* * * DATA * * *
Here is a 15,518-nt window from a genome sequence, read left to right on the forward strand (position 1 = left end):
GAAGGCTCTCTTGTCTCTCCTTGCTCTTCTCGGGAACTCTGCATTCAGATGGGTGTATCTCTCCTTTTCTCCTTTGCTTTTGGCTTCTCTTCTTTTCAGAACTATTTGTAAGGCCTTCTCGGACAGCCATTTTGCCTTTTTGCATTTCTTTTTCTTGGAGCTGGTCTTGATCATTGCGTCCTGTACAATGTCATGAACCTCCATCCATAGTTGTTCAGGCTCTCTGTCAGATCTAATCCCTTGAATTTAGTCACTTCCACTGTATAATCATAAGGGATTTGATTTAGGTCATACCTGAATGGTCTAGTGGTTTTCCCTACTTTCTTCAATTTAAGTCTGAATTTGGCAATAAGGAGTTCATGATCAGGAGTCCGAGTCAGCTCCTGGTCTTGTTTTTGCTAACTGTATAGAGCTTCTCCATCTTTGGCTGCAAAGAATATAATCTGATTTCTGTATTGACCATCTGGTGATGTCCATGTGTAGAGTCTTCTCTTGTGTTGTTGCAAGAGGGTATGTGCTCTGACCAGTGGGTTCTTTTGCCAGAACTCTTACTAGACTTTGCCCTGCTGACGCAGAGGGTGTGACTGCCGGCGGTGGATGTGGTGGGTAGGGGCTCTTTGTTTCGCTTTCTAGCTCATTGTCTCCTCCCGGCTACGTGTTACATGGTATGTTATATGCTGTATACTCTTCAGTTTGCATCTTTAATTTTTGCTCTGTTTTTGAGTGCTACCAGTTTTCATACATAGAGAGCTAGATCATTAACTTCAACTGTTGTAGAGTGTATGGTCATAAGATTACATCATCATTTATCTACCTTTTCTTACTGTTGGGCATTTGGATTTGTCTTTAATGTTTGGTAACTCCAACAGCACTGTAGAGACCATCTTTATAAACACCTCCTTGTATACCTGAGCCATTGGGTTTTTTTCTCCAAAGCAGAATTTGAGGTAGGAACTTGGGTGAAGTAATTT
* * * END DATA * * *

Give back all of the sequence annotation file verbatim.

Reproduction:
Here is a 15,518-nt window from a genome sequence, read left to right on the forward strand (position 1 = left end):
GAAGGCTCTCTTGTCTCTCCTTGCTCTTCTCGGGAACTCTGCATTCAGATGGGTGTATCTCTCCTTTTCTCCTTTGCTTTTGGCTTCTCTTCTTTTCAGAACTATTTGTAAGGCCTTCTCGGACAGCCATTTTGCCTTTTTGCATTTCTTTTTCTTGGAGCTGGTCTTGATCATTGCGTCCTGTACAATGTCATGAACCTCCATCCATAGTTGTTCAGGCTCTCTGTCAGATCTAATCCCTTGAATTTAGTCACTTCCACTGTATAATCATAAGGGATTTGATTTAGGTCATACCTGAATGGTCTAGTGGTTTTCCCTACTTTCTTCAATTTAAGTCTGAATTTGGCAATAAGGAGTTCATGATCAGGAGTCCGAGTCAGCTCCTGGTCTTGTTTTTGCTAACTGTATAGAGCTTCTCCATCTTTGGCTGCAAAGAATATAATCTGATTTCTGTATTGACCATCTGGTGATGTCCATGTGTAGAGTCTTCTCTTGTGTTGTTGCAAGAGGGTATGTGCTCTGACCAGTGGGTTCTTTTGCCAGAACTCTTACTAGACTTTGCCCTGCTGACGCAGAGGGTGTGACTGCCGGCGGTGGATGTGGTGGGTAGGGGCTCTTTGTTTCGCTTTCTAGCTCATTGTCTCCTCCCGGCTACGTGTTACATGGTATGTTATATGCTGTATACTCTTCAGTTTGCATCTTTAATTTTTGCTCTGTTTTTGAGTGCTACCAGTTTTCATACATAGAGAGCTAGATCATTAACTTCAACTGTTGTAGAGTGTATGGTCATAAGATTACATCATCATTTATCTACCTTTTCTTACTGTTGGGCATTTGGATTTGTCTTTAATGTTTGGTAACTCCAACAGCACTGTAGAGACCATCTTTATAAACACCTCCTTGTATACCTGAGCCATTGGGTTTTTTTCTCCAAAGCAGAATTTGAGGTAGGAACTTGGGTGAAGTAATTT